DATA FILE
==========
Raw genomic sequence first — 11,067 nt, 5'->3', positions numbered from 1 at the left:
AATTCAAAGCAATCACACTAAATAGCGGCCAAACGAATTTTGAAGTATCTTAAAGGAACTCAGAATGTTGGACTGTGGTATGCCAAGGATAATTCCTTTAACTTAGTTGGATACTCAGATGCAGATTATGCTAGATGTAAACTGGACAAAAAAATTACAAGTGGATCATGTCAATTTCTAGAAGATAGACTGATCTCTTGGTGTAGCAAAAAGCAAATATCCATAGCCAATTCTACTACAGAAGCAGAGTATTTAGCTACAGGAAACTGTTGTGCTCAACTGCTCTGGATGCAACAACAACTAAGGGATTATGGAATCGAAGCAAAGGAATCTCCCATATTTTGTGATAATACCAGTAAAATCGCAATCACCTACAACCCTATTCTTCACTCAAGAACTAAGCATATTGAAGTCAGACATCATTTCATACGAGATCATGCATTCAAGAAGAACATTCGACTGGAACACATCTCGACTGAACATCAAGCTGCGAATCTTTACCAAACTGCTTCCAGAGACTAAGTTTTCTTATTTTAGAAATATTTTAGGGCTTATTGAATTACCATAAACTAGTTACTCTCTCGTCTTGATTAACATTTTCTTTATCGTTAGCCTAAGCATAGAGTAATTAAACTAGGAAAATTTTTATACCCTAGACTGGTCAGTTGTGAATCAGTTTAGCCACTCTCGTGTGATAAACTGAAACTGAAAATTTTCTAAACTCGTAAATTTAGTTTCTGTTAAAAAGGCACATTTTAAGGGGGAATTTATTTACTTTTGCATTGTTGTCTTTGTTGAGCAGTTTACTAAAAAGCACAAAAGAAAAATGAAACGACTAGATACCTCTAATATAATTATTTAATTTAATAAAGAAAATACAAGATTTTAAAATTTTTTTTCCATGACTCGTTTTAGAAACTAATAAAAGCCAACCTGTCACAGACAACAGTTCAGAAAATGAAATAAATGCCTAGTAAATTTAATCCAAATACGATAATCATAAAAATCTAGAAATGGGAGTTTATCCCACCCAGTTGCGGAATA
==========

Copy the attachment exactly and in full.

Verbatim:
Raw genomic sequence first — 11,067 nt, 5'->3', positions numbered from 1 at the left:
AATTCAAAGCAATCACACTAAATAGCGGCCAAACGAATTTTGAAGTATCTTAAAGGAACTCAGAATGTTGGACTGTGGTATGCCAAGGATAATTCCTTTAACTTAGTTGGATACTCAGATGCAGATTATGCTAGATGTAAACTGGACAAAAAAATTACAAGTGGATCATGTCAATTTCTAGAAGATAGACTGATCTCTTGGTGTAGCAAAAAGCAAATATCCATAGCCAATTCTACTACAGAAGCAGAGTATTTAGCTACAGGAAACTGTTGTGCTCAACTGCTCTGGATGCAACAACAACTAAGGGATTATGGAATCGAAGCAAAGGAATCTCCCATATTTTGTGATAATACCAGTAAAATCGCAATCACCTACAACCCTATTCTTCACTCAAGAACTAAGCATATTGAAGTCAGACATCATTTCATACGAGATCATGCATTCAAGAAGAACATTCGACTGGAACACATCTCGACTGAACATCAAGCTGCGAATCTTTACCAAACTGCTTCCAGAGACTAAGTTTTCTTATTTTAGAAATATTTTAGGGCTTATTGAATTACCATAAACTAGTTACTCTCTCGTCTTGATTAACATTTTCTTTATCGTTAGCCTAAGCATAGAGTAATTAAACTAGGAAAATTTTTATACCCTAGACTGGTCAGTTGTGAATCAGTTTAGCCACTCTCGTGTGATAAACTGAAACTGAAAATTTTCTAAACTCGTAAATTTAGTTTCTGTTAAAAAGGCACATTTTAAGGGGGAATTTATTTACTTTTGCATTGTTGTCTTTGTTGAGCAGTTTACTAAAAAGCACAAAAGAAAAATGAAACGACTAGATACCTCTAATATAATTATTTAATTTAATAAAGAAAATACAAGATTTTAAAATTTTTTTTCCATGACTCGTTTTAGAAACTAATAAAAGCCAACCTGTCACAGACAACAGTTCAGAAAATGAAATAAATGCCTAGTAAATTTAATCCAAATACGATAATCATAAAAATCTAGAAATGGGAGTTTATCCCACCCAGTTGCGGAATA